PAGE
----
Becoming a Dad
Photo by Nadyasabeva/Thinkstock
Becoming a parent for the first time is amazing. Most parents will tell you it was a pivotal moment, changing them in unexpected ways. While there is lots of information available for expecting or new mothers, information for first-time fathers can be harder to find. This coupled with the fact that men typically are less likely than women to talk to their friends and seek outside support can leave first-time fathers with a lack of information and peer support.
While fathers don’t have the outward signs of change that pregnancy brings to women, the changes that accompany becoming a father should not be underestimated. Men share many of the same concerns and fears as women, yet it is less socially acceptable for them to voice their thoughts. Emotional changes and questions are real and profound for new fathers.
We’ve come up with some answers to questions first-time fathers might have.
Q: Will I be a good father? I want to do some things differently than my own father but am not sure I’ll measure up.
A: The “will I be a good parent?” concern is a common one. It’s also common to review your own childhood when becoming a parent for the first time. This review can be a positive thing as long as those thoughts are communicated to your partner. She is likely having her own review and making her own list. Without discussion, couples can find themselves on parallel tracks, moving in the same direction but with different priorities and expectations. Clashing expectations contribute to arguments and tension.
Good communication can help ensure both parents are on the same page. Learning to parent with a “single voice” is an important task requiring compromise for couples with children. Parenting is a learning process that requires time and . Parents grow into their roles over time. For those who want some outside guidance, most communities offer parenting classes, and books on parenting are available in local bookstores and libraries.
Q: Will I be able to provide
financially for my family?
A: Financial changes and pressures are a huge concern for many fathers. The reality of going from two incomes for two people to one to two incomes for three people can be stressful. If the mother stays home or returns to work part time, the father is likely to feel even more stressed over finances. Budgets tighten and financial priorities shift.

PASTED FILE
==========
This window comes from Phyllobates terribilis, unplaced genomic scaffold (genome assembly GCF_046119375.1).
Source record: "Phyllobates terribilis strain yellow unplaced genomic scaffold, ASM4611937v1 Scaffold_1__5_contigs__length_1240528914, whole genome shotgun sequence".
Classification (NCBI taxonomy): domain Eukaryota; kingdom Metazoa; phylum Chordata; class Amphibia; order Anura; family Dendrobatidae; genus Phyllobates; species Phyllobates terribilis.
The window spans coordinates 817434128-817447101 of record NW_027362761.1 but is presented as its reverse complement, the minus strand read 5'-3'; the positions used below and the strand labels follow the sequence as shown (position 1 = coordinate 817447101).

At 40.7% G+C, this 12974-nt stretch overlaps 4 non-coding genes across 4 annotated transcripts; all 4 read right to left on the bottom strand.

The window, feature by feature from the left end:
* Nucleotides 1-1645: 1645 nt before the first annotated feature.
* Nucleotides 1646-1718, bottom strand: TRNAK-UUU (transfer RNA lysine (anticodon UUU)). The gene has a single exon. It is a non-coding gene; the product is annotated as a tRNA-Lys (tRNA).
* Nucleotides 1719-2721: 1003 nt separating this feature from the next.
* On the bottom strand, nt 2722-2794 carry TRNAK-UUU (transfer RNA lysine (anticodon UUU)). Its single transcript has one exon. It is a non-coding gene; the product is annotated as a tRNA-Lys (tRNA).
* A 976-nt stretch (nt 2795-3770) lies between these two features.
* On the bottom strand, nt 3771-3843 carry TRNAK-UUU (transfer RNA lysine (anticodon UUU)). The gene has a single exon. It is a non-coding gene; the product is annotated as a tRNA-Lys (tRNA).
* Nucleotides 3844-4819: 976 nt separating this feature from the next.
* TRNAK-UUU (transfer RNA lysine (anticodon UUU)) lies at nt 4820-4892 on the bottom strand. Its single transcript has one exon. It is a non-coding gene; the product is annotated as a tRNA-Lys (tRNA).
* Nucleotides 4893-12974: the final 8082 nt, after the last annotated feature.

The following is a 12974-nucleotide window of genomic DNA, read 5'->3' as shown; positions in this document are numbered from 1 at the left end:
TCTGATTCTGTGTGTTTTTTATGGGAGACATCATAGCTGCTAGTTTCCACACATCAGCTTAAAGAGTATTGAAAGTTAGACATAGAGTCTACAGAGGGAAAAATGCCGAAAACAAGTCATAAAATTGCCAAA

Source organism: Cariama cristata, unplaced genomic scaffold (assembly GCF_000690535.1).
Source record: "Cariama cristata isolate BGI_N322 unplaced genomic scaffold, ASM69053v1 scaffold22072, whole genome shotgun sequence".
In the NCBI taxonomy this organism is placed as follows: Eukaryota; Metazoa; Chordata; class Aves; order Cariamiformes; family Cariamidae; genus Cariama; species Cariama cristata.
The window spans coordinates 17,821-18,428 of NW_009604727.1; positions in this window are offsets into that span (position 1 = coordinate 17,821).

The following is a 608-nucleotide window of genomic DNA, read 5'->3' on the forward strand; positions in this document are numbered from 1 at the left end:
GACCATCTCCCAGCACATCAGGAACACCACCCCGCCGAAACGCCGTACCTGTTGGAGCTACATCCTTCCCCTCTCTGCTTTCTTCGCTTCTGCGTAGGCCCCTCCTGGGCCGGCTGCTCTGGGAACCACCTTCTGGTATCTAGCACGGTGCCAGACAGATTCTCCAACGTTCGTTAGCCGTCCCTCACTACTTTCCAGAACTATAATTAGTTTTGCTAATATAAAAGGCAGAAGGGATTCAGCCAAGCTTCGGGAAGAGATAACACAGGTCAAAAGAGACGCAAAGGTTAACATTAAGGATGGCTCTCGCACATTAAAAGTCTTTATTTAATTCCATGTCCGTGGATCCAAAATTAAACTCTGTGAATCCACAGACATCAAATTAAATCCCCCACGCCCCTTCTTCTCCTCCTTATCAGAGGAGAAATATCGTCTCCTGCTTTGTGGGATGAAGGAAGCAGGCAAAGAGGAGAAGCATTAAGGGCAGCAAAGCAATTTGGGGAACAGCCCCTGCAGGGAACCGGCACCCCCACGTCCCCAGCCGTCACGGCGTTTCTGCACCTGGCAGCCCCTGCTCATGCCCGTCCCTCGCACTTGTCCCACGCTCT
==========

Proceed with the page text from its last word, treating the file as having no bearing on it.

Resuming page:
Sticking to an agreed-upon budget is key. Review finances together and make adjustments when needed. It’s important women are sensitive to how men feel about this issue. Comments about lack of money can feel like criticism to a new father.
Q: How will a baby affect my
relationship with my wife?
A: New fathers may worry about the effect a baby will have on their relationship with their partner. Some fathers begin to feel left out as pregnancy advances. Mothers have changing bodies, baby showers and ultrasounds while an expecting father’s life continues mostly unchanged during pregnancy. Newborn weeks are often filled with powerful mother-infant bonding, adding to a father’s sense of being pushed aside. It is normal for a mother to be completely wrapped up in a new baby. It’s also normal for a new father to feel left out or even jealous.
The newborn stage is fleeting, and things will settle down. Fathers can take a more hands-on approach with their baby’s care to facilitate father-infant bonding. Giving baths, changing diapers and rocking all help bonding. Fathers are in a great position to help their partner maintain a balanced life. Spending time together as a couple, without the baby, is important and it’s often the father who suggests and plans for these times. Time alone helps maintain the couple bond.
It’s true becoming a father changes you in unexpected ways. Maybe you never gave a thought to chemicals in plastics, what school district you live in or the nutritional benefits of peas vs. bananas. That’s likely to change. New fathers need emotional support from friends and family. Don’t be afraid to seek it out. Be open to learning and growing, maintain good communication with your partner, and the role of father will feel like it fits just fine.
Cary and Tonja Rector are married and live with their son in Manlius. Cary is a licensed mental health counselor and Tonja is a licensed marriage and family therapist. Consult your own health care provider before making decisions affecting your family’s well-being.